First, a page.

Monthly Archives: January 2016

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    Lawmakers call on Sound Transit to clarify key ST3 questions

Lawmakers call on Sound Transit to clarify key ST3 questions

January 28th, 2016|

OLYMPIASen. Reuven Carlyle, Rep. Gael Tarleton, and Rep. Noel Frame, on Wednesday sent a letter to Dow Constantine, the Board Chair of the Sound Transit Board of Directors, urging Sound Transit to clarify information and key project details of Sound Transit 3 (ST3) ahead of any ballot measures asking voters to approve the proposed $15 billion project budget.

One of the main concerns of the lawmakers is that service from Ballard to West Seattle will not be accessible until much later than anticipated. The Ballard community currently has the fastest population growth in the City of Seattle.

“Sound Transit is a critical piece of a fully integrated transportation system for the 21st century,” said Sen. Reuven Carlyle. “At the same time, I feel strongly that connecting to Ballard and directly addressing transportation needs to enable long-term growth is absolutely essential. During the process of approving the authority for Sound Transit, it was made clear that Ballard was an essential component of Sound Transit’s success. Now it is time to live up to that commitment.”

During the 2015 Legislative Session, Senate Bill 5987, authorized Sound Transit the authority to ask voters to approve new revenue for financing the multi-billion dollar expansion of ST3. The 36th Legislative District delegation has asked the Sound Transit Board for clarification on several key issues:

  • The reasoning behind any changes to the Long Range Plan and the most recent options for the Ballard to West Seattle corridor.
  • An update on the results of the surveys with ST users and constituents conducted by Sound Transit board and staff, and how Sound Transit is using the results to develop the language for the ST3 ballot measure.
  • An update on the total build out costs, as well as the projected amount and revenue sources that Sound Transit will ask voters to approve.
  • The probability that Ballard will receive light rail service by the proposed date of 2023-25 given increased costs and corridor redesign.

“We appreciate our region’s strong commitment to light rail,” said Rep. Gael Tarleton. “The investments we need to make in Sound Transit 3 will be essential to a vibrant economy for a region that will grow to more than 6 million people in the next 25 years. Ballard is where urban density and thousands of jobs for our middle class come together. We need to get our investments right the first time and I look forward to helping make the right choices.”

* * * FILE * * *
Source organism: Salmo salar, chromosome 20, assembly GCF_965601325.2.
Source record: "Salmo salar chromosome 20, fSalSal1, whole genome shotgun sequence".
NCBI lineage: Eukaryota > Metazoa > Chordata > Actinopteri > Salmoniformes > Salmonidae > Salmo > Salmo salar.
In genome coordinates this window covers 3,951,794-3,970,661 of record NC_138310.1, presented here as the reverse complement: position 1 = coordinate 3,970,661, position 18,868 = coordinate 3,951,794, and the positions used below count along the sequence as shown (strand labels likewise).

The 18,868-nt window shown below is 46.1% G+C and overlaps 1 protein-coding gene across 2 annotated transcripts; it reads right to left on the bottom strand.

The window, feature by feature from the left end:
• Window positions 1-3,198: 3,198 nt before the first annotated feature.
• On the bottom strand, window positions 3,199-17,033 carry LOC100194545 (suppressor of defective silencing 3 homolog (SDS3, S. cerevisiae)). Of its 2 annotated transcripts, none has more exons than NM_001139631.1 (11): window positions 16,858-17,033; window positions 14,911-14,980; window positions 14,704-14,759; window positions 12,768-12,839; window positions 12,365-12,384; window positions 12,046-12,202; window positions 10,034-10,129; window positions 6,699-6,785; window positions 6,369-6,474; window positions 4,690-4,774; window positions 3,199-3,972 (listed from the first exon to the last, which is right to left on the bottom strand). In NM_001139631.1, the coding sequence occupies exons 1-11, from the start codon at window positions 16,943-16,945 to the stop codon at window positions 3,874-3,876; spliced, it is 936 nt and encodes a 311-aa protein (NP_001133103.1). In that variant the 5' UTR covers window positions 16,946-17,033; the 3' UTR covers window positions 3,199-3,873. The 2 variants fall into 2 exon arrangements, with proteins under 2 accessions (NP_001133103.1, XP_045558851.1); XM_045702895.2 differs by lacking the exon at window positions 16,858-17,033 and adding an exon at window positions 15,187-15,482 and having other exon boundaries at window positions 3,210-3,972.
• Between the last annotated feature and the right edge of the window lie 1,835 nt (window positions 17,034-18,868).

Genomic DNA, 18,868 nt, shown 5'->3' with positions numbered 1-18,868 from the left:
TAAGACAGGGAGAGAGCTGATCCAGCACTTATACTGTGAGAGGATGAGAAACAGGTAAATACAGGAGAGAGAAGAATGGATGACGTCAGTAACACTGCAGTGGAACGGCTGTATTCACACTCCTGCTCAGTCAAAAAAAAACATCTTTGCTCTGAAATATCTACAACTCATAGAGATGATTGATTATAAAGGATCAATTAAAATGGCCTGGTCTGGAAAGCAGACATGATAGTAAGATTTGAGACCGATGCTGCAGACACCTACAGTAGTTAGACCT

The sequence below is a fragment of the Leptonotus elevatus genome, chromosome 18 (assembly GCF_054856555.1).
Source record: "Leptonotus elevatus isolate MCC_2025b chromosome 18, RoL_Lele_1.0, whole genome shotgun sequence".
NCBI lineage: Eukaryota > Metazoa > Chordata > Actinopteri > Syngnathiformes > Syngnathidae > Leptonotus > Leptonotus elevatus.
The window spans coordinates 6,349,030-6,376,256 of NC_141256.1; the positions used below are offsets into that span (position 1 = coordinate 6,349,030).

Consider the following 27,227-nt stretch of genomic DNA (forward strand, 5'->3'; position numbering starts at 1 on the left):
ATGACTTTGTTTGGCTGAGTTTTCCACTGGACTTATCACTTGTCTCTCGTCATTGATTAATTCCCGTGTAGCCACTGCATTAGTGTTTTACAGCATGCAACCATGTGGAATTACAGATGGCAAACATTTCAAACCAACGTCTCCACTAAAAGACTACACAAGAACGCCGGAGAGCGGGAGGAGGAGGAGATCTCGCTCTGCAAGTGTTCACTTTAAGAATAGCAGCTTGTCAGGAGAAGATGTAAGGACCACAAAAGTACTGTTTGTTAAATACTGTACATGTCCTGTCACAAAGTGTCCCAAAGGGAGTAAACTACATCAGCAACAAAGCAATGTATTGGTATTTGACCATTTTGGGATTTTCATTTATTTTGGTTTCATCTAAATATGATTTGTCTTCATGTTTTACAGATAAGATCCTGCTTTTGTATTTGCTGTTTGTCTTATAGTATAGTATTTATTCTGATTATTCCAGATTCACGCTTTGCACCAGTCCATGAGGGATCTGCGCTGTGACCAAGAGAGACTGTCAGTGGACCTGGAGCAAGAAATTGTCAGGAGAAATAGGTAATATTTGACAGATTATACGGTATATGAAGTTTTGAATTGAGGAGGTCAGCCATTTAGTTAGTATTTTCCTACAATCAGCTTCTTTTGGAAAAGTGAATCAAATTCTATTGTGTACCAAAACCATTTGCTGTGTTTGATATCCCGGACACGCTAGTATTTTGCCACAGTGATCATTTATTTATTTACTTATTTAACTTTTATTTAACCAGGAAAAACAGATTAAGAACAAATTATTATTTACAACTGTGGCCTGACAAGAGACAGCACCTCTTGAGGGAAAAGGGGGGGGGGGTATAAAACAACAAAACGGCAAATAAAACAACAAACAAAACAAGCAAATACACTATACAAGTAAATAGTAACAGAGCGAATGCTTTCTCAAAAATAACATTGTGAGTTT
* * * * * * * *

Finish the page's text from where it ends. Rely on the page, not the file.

The 36th LD lawmakers hope to better understand the details of the project proposal from both a transportation infrastructure perspective and a tax payer accountability perspective ahead of the measure being on the ballot in November.

“What is most important to me is that whatever decisions Sound Transit makes over the course of planning and implementing ST3, the promise of rail in Ballard not be neglected,” said Rep. Noel Frame.


View the letter here: 36th Legislators_ST3

Carlyle gives first speech in the Senate

January 27th, 2016|

On Wednesday, Jan 27, 2016, Sen. Reuven Carlyle gave his first official speech on the Senate Floor.

Traditionally, new members of the Senate offer their colleagues a small gift when they make their maiden speech. For his gift, Sen. Carlyle had Eltana bagels for the members of each caucus to enjoy.

To watch his first speech and the welcome from his Senate colleagues, click here.

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    Seattle Times Editorial: Improve transparency, restore trust in state government

Seattle Times Editorial: Improve transparency, restore trust in state government

January 27th, 2016|

To read this editorial as it originally appeared in the Seattle Times, click here.

Improve transparency, restore trust in state government

Originally published January 26, 2016

Improvements to state ethics rules are needed and shouldn’t die quietly in legislative committee.

By Seattle Times editorial board

WASHINGTON has been highly regarded for the integrity of its state government, but that reputation is slipping.

Even before questions arose about the state Department of Corrections scandal and state employees taking jobs at state-funded startups, The Center for Public Integrity lowered the state’s grade from a B-minus to a D-plus.

Reversing this trend should be a top priority of elected officials, especially those concerned about accountability, fiscal discipline and moral character.

Yet lawmakers in Olympia are — for the second year in a row — stifling efforts to strengthen state ethics rules.

A proposal championed by state Attorney General Bob Ferguson and state Sen. Reuven Carlyle, D-Seattle, would expand the “cooling-off” period that prevents high-ranking state officials and lawmakers from leaving office and promptly going to work for companies that lobby or contract with the state.